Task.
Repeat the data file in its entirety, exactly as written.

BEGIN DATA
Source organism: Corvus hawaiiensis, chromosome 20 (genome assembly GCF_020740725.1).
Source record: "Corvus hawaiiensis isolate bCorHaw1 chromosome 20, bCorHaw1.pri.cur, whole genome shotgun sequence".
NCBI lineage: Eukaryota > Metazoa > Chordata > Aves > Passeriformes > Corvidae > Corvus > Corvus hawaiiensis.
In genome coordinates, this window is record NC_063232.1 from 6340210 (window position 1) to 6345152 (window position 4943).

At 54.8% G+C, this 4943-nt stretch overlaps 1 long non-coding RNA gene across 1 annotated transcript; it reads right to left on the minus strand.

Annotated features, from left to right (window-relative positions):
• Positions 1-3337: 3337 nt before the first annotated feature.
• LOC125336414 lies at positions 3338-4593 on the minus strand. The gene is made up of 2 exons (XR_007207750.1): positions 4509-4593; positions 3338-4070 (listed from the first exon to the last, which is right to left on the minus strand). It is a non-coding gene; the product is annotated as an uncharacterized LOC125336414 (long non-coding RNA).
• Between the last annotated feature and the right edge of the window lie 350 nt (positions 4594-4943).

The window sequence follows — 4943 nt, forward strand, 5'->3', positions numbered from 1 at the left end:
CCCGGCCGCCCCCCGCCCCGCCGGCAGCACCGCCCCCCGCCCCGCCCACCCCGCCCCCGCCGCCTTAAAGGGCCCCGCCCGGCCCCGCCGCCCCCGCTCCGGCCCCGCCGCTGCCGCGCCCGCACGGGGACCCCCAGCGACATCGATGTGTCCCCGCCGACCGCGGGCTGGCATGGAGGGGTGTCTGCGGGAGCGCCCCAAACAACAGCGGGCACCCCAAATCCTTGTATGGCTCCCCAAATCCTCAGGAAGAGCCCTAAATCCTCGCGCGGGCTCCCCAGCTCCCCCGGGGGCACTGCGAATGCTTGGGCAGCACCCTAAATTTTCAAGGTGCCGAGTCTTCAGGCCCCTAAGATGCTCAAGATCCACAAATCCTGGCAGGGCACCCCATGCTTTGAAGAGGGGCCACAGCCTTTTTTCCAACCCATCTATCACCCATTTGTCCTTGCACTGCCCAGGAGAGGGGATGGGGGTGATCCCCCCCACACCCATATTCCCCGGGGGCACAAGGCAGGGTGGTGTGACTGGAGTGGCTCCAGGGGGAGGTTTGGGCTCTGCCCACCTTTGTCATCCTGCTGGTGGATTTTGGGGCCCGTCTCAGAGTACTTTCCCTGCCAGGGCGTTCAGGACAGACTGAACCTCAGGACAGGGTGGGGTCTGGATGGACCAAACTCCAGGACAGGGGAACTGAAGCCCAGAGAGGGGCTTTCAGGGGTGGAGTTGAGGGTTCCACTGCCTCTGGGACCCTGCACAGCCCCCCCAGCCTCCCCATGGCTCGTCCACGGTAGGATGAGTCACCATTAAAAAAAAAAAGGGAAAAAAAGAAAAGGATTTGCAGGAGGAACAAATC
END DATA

Source organism: Corvus hawaiiensis, chromosome 20 (genome assembly GCF_020740725.1).
Source record: "Corvus hawaiiensis isolate bCorHaw1 chromosome 20, bCorHaw1.pri.cur, whole genome shotgun sequence".
NCBI lineage: Eukaryota > Metazoa > Chordata > Aves > Passeriformes > Corvidae > Corvus > Corvus hawaiiensis.
In genome coordinates, this window is record NC_063232.1 from 6340210 (window position 1) to 6345152 (window position 4943).

At 54.8% G+C, this 4943-nt stretch overlaps 1 long non-coding RNA gene across 1 annotated transcript; it reads right to left on the minus strand.

Annotated features, from left to right (window-relative positions):
• Positions 1-3337: 3337 nt before the first annotated feature.
• LOC125336414 lies at positions 3338-4593 on the minus strand. The gene is made up of 2 exons (XR_007207750.1): positions 4509-4593; positions 3338-4070 (listed from the first exon to the last, which is right to left on the minus strand). It is a non-coding gene; the product is annotated as an uncharacterized LOC125336414 (long non-coding RNA).
• Between the last annotated feature and the right edge of the window lie 350 nt (positions 4594-4943).

The window sequence follows — 4943 nt, forward strand, 5'->3', positions numbered from 1 at the left end:
CCCGGCCGCCCCCCGCCCCGCCGGCAGCACCGCCCCCCGCCCCGCCCACCCCGCCCCCGCCGCCTTAAAGGGCCCCGCCCGGCCCCGCCGCCCCCGCTCCGGCCCCGCCGCTGCCGCGCCCGCACGGGGACCCCCAGCGACATCGATGTGTCCCCGCCGACCGCGGGCTGGCATGGAGGGGTGTCTGCGGGAGCGCCCCAAACAACAGCGGGCACCCCAAATCCTTGTATGGCTCCCCAAATCCTCAGGAAGAGCCCTAAATCCTCGCGCGGGCTCCCCAGCTCCCCCGGGGGCACTGCGAATGCTTGGGCAGCACCCTAAATTTTCAAGGTGCCGAGTCTTCAGGCCCCTAAGATGCTCAAGATCCACAAATCCTGGCAGGGCACCCCATGCTTTGAAGAGGGGCCACAGCCTTTTTTCCAACCCATCTATCACCCATTTGTCCTTGCACTGCCCAGGAGAGGGGATGGGGGTGATCCCCCCCACACCCATATTCCCCGGGGGCACAAGGCAGGGTGGTGTGACTGGAGTGGCTCCAGGGGGAGGTTTGGGCTCTGCCCACCTTTGTCATCCTGCTGGTGGATTTTGGGGCCCGTCTCAGAGTACTTTCCCTGCCAGGGCGTTCAGGACAGACTGAACCTCAGGACAGGGTGGGGTCTGGATGGACCAAACTCCAGGACAGGGGAACTGAAGCCCAGAGAGGGGCTTTCAGGGGTGGAGTTGAGGGTTCCACTGCCTCTGGGACCCTGCACAGCCCCCCCAGCCTCCCCATGGCTCGTCCACGGTAGGATGAGTCACCATTAAAAAAAAAAAGGGAAAAAAAGAAAAGGATTTGCAGGAGGAACAAATC